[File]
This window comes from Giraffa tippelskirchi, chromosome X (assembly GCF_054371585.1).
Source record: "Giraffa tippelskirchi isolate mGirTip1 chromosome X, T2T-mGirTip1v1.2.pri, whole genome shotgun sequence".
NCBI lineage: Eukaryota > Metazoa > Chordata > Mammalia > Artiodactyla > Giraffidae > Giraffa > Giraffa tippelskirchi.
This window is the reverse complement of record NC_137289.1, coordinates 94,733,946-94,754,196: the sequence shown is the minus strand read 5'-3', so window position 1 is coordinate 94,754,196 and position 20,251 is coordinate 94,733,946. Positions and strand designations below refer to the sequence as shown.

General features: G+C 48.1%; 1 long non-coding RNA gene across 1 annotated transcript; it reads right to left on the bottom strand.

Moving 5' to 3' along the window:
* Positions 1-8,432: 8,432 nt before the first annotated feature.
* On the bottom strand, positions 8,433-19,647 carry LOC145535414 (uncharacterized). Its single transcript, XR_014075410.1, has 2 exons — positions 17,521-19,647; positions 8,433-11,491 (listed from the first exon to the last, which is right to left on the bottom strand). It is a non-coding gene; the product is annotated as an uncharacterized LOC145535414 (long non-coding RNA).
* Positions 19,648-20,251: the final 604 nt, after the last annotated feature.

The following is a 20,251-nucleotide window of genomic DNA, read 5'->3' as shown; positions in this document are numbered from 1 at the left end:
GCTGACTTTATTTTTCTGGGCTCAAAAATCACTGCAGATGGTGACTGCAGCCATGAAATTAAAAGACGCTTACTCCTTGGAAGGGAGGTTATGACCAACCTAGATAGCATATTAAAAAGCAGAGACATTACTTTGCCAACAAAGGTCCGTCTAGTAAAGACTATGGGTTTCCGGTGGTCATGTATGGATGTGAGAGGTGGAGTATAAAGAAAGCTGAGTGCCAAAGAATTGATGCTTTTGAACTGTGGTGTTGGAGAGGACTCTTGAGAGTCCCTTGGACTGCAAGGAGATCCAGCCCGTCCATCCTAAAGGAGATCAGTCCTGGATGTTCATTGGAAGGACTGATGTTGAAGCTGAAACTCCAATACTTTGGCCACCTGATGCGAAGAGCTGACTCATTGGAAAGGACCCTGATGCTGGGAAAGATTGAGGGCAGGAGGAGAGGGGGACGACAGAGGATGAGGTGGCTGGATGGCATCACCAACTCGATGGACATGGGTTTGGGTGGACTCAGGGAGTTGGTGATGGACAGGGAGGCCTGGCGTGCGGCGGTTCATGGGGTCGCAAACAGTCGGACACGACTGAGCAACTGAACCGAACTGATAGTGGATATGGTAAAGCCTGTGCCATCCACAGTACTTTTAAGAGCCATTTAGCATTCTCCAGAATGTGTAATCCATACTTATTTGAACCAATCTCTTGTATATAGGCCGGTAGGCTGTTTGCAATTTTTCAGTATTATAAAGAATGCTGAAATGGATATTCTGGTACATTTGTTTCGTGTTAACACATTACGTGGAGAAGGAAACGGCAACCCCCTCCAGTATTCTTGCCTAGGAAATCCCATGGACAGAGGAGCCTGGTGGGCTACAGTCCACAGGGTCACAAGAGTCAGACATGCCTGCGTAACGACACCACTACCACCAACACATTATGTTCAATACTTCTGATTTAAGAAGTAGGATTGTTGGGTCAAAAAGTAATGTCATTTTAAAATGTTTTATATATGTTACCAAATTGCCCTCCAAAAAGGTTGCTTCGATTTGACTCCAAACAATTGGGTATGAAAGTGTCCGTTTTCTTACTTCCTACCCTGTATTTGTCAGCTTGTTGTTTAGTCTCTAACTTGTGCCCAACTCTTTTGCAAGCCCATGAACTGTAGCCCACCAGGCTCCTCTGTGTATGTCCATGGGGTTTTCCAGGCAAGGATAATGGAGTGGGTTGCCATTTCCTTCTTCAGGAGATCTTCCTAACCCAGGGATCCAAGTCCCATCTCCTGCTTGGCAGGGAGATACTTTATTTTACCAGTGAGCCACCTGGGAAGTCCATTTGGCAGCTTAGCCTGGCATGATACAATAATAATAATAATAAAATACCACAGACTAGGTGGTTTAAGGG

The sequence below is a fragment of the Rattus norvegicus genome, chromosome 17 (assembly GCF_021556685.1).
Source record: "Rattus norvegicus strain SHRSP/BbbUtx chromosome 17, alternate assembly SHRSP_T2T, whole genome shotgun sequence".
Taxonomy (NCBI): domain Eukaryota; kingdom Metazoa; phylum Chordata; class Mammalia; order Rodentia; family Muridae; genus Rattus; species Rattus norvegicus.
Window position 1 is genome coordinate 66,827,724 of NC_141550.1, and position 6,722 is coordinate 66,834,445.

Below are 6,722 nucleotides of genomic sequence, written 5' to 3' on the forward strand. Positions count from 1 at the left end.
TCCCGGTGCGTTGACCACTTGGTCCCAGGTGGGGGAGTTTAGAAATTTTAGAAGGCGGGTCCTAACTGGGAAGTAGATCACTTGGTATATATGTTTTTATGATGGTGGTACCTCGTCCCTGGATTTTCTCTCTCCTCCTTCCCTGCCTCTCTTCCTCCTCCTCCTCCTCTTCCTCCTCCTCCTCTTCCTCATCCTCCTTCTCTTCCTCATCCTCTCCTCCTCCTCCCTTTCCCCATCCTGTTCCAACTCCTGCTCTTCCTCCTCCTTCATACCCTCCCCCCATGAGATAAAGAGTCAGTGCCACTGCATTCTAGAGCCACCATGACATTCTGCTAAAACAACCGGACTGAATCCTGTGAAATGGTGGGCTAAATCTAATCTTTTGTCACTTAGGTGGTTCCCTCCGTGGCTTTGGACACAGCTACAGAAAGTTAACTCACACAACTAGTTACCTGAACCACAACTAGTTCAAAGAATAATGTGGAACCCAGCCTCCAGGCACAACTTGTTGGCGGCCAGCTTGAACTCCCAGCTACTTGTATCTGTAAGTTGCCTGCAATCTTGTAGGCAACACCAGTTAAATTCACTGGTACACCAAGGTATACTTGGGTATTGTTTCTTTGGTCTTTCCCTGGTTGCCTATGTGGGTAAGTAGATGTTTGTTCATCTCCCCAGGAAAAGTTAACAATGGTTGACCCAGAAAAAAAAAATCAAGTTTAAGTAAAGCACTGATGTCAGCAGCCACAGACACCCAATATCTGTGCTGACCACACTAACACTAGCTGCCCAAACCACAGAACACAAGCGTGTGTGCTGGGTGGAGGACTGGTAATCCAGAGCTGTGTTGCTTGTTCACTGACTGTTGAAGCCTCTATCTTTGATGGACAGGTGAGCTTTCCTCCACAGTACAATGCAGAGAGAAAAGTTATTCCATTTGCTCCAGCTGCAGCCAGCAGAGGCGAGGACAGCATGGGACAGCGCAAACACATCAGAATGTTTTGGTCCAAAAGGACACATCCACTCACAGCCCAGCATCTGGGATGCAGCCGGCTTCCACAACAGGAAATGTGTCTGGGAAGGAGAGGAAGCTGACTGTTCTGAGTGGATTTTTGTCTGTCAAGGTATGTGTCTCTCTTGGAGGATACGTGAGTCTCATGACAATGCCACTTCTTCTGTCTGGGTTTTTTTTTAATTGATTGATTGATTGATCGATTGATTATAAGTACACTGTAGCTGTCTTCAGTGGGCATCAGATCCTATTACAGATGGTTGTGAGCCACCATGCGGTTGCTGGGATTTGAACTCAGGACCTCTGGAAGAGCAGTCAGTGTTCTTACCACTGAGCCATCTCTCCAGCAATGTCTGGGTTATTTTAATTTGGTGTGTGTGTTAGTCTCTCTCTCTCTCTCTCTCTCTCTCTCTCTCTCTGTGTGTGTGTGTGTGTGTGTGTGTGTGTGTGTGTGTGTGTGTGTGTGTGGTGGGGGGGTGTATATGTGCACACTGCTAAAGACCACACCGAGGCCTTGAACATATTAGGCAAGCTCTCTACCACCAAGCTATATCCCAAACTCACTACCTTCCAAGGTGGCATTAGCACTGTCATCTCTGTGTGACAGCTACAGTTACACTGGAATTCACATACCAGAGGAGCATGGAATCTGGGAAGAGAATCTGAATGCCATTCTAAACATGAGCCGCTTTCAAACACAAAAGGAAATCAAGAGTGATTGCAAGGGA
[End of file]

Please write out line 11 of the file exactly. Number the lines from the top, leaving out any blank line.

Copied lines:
GCTGACTTTATTTTTCTGGGCTCAAAAATCACTGCAGATGGTGACTGCAGCCATGAAATTAAAAGACGCTTACTCCTTGGAAGGGAGGTTATGACCAACCTAGATAGCATATTAAAAAGCAGAGACATTACTTTGCCAACAAAGGTCCGTCTAGTAAAGACTATGGGTTTCCGGTGGTCATGTATGGATGTGAGAGGTGGAGTATAAAGAAAGCTGAGTGCCAAAGAATTGATGCTTTTGAACTGTGGTGTTGGAGAGGACTCTTGAGAGTCCCTTGGACTGCAAGGAGATCCAGCCCGTCCATCCTAAAGGAGATCAGTCCTGGATGTTCATTGGAAGGACTGATGTTGAAGCTGAAACTCCAATACTTTGGCCACCTGATGCGAAGAGCTGACTCATTGGAAAGGACCCTGATGCTGGGAAAGATTGAGGGCAGGAGGAGAGGGGGACGACAGAGGATGAGGTGGCTGGATGGCATCACCAACTCGATGGACATGGGTTTGGGTGGACTCAGGGAGTTGGTGATGGACAGGGAGGCCTGGCGTGCGGCGGTTCATGGGGTCGCAAACAGTCGGACACGACTGAGCAACTGAACCGAACTGATAGTGGATATGGTAAAGCCTGTGCCATCCACAGTACTTTTAAGAGCCATTTAGCATTCTCCAGAATGTGTAATCCATACTTATTTGAACCAATCTCTTGTATATAGGCCGGTAGGCTGTTTGCAATTTTTCAGTATTATAAAGAATGCTGAAATGGATATTCTGGTACATTTGTTTCGTGTTAACACATTACGTGGAGAAGGAAACGGCAACCCCCTCCAGTATTCTTGCCTAGGAAATCCCATGGACAGAGGAGCCTGGTGGGCTACAGTCCACAGGGTCACAAGAGTCAGACATGCCTGCGTAACGACACCACTACCACCAACACATTATGTTCAATACTTCTGATTTAAGAAGTAGGATTGTTGGGTCAAAAAGTAATGTCATTTTAAAATGTTTTATATATGTTACCAAATTGCCCTCCAAAAAGGTTGCTTCGATTTGACTCCAAACAATTGGGTATGAAAGTGTCCGTTTTCTTACTTCCTACCCTGTATTTGTCAGCTTGTTGTTTAGTCTCTAACTTGTGCCCAACTCTTTTGCAAGCCCATGAACTGTAGCCCACCAGGCTCCTCTGTGTATGTCCATGGGGTTTTCCAGGCAAGGATAATGGAGTGGGTTGCCATTTCCTTCTTCAGGAGATCTTCCTAACCCAGGGATCCAAGTCCCATCTCCTGCTTGGCAGGGAGATACTTTATTTTACCAGTGAGCCACCTGGGAAGTCCATTTGGCAGCTTAGCCTGGCATGATACAATAATAATAATAATAAAATACCACAGACTAGGTGGTTTAAGGG